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As foreign ownership of U.S. land rises; states take aim to curtail it
Ohio Correspondent

COLUMBUS, Ohio – In 2021, a Chinese company bought land near an Air Force base in Grand Forks, N.D., sending lawmakers in to a frenzy.
Lawmakers feared that China, which many policymakers view as a strategic adversary even though it’s the Untied States top trading partner outside North America, could gain control over the U.S. food and energy supply, as well as a hold on markets and critical infrastructure.
USDA records indicate 40 million acres of the nation’s 1.3 billion acres of agricultural land is owned by foreigners. Almost half of the foreign-owned land is forest. USDA records show that a third of the 40 million foreign-owned acres are held by Canadian interests, while Chinese interests hold less than 400,000 acres.
The share of agricultural land owned by foreign interests is increasing, according to the USDA’s Farm Service Agency, and the pace at which the foreign share is growing has also risen. While it grew by an average of 800,000 acres yearly from 2011 to 2015, it rose 2.2 million acres per year from 2015 to 2021.
Since 2021, a number of new state laws aimed at limiting foreign land ownership popped up across the nation. While there is no federal law that restricts foreign investors from acquiring agricultural land in the United States, foreign ownership in U.S. land is currently restricted in 24 states: Indiana, Ohio, Kentucky, Tennessee, Iowa, Kansas, Louisiana, Minnesota, Mississippi, Missouri, Montana, Nebraska, North Dakota, Oklahoma, Pennsylvania, South Carolina, South Dakota, Utah, Virginia, Alabama, Arkansas, Florida, Idaho and Wisconsin.
According to the latest report from the Agriculture Foreign Investment Disclosure Act, 2.2 percent of Indiana land is held by foreign entities. That’s about 434,000 acres of land. 
In early 2022, Indiana Senate Bill 388, titled “Foreign gifts and ownership of agricultural land,” passed the Senate by a 49-1 vote and the House unanimously.
Indiana State Senator Jean Leising, who authored the bill along with Senators Mark Messmer and James Tomes, said they passed the law to protect agriculture land from those who might not have U.S. interests in mind.
“Agriculture is a $35 billion industry in Indiana annually,” Leising said. “And we have to make sure that we don’t put that big industry in jeopardy. Plus, it’s our food supply as well.”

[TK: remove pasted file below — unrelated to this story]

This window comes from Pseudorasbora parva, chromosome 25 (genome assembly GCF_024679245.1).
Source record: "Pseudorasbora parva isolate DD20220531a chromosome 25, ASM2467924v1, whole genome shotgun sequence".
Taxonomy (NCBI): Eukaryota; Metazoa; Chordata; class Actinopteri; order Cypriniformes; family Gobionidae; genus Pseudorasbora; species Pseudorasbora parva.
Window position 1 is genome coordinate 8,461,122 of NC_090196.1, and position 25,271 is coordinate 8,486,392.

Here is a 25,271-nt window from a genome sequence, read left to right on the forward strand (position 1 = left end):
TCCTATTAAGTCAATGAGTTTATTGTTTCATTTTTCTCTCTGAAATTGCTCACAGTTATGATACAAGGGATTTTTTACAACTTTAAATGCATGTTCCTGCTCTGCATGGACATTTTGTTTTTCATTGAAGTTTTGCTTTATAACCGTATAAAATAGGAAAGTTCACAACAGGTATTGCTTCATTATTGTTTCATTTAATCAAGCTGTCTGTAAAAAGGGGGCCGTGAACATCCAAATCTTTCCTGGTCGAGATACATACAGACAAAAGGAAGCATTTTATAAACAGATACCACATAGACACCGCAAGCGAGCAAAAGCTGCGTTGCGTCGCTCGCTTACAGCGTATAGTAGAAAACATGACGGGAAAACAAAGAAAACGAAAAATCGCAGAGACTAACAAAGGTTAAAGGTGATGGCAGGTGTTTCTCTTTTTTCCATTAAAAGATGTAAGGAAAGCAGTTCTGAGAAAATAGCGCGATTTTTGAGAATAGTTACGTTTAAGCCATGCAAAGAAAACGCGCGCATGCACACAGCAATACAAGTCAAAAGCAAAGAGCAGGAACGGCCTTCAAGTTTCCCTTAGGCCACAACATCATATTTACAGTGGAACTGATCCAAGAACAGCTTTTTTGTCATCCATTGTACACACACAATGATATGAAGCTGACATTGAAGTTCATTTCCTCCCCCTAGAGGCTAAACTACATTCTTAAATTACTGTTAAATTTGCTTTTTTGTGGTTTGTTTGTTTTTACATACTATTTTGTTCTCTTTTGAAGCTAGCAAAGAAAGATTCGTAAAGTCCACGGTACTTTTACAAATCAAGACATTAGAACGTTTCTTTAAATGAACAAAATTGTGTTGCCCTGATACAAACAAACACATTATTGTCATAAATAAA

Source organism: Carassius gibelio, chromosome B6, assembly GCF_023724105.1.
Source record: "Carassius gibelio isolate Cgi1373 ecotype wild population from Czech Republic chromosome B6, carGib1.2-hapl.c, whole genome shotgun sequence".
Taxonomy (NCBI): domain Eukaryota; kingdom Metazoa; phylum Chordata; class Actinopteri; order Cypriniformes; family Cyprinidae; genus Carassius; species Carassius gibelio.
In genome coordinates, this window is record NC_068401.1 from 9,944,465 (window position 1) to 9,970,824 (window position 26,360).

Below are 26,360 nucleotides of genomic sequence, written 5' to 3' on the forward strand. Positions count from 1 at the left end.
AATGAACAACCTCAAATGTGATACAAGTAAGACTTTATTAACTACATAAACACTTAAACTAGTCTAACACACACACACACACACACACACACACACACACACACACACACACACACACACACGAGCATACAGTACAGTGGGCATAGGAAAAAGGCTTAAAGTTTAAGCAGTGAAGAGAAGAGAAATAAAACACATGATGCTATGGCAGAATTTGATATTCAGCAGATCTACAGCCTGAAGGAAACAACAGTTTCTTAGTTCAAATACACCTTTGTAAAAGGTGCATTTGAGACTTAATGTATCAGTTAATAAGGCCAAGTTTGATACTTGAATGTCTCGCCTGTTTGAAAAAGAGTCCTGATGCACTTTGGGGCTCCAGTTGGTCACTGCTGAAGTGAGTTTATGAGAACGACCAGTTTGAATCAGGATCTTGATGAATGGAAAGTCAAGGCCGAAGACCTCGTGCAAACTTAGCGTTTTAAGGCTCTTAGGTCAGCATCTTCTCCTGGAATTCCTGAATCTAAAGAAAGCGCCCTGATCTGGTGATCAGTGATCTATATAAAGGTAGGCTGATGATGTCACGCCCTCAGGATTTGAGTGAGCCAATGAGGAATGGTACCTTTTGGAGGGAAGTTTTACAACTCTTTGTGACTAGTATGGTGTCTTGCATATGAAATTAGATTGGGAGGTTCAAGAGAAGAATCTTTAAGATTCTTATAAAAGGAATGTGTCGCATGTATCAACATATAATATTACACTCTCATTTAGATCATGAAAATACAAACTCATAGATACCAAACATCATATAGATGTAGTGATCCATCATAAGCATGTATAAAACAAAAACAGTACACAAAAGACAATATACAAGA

The law prohibits foreign entities from owning land in Indiana, with exceptions. The law does not apply to land used for research or experimental purposes. It also allows foreign entities to own up to 320 acres of land for crops or up to 10 acres for timber production. Land used for raising or producing eggs is also excluded.
“Since this was signed in ’22, and there was no debate on this issue in 2023, I’m not actually looking for any additional legislation right now,” she said.
In Ohio, Peggy Kirk Hall, Director of Ohio Agricultural Law at Ohio State University, says Ohio passed a law restricting foreign ownership of land early in 2023. Ohio’s new “Save our farmland and protect our national security act” became effective Oct. 3.
“The law limits who can own agricultural land in the state and requires persons or entities who cannot own Ohio farmland to forfeit title to the property, which the State will then sell,” Hall said. “The purpose of the law is to recognize that Ohio has substantial and compelling interests in protecting its agricultural production.”
The law is not an absolute restriction on foreign ownership of land. Instead, the law prohibits agricultural land ownership by any “person” listed on a registry compiled by Ohio’s Secretary of State. A “person” can include an individual, firm, company, trust, business or commercial entity, organization, joint venture, non-profit, or non-U.S. government.
Kentucky’s legislation, House Bill 500, prevents foreign residents, businesses and financial agents of specific countries from purchasing Kentucky agricultural land or taking part in state agriculture programs.
 Rep. Richard Heath (R-Mayfield), the primary sponsor of HB 500, said it is a “preemptive strike” to protect Kentucky farmland and national security.
Under the legislation, 24 counties in Kentucky would be subject to the ban including China, Cuba, Iran, North Korea and Russia. A 2021 report from the U.S. Department of Agriculture found less than one percent of Kentucky agricultural land was foreign owned, well below the national average.
There’s a chance that some form of these state laws will become federal law. In the current session of Congress, the Senate approved an amendment to the National Defense Appropriations Act to restrict certain investments from China, Iran, North Korea and Russia.
Micah Brown, a staff attorney at the National Agricultural Law Center, said that this isn’t the first time we’ve seen such laws aimed at stemming foreign land ownership.
Brown believes that even if the amendment becomes federal law, other states will likely continue pushing their own legislation in order to add even more restrictions.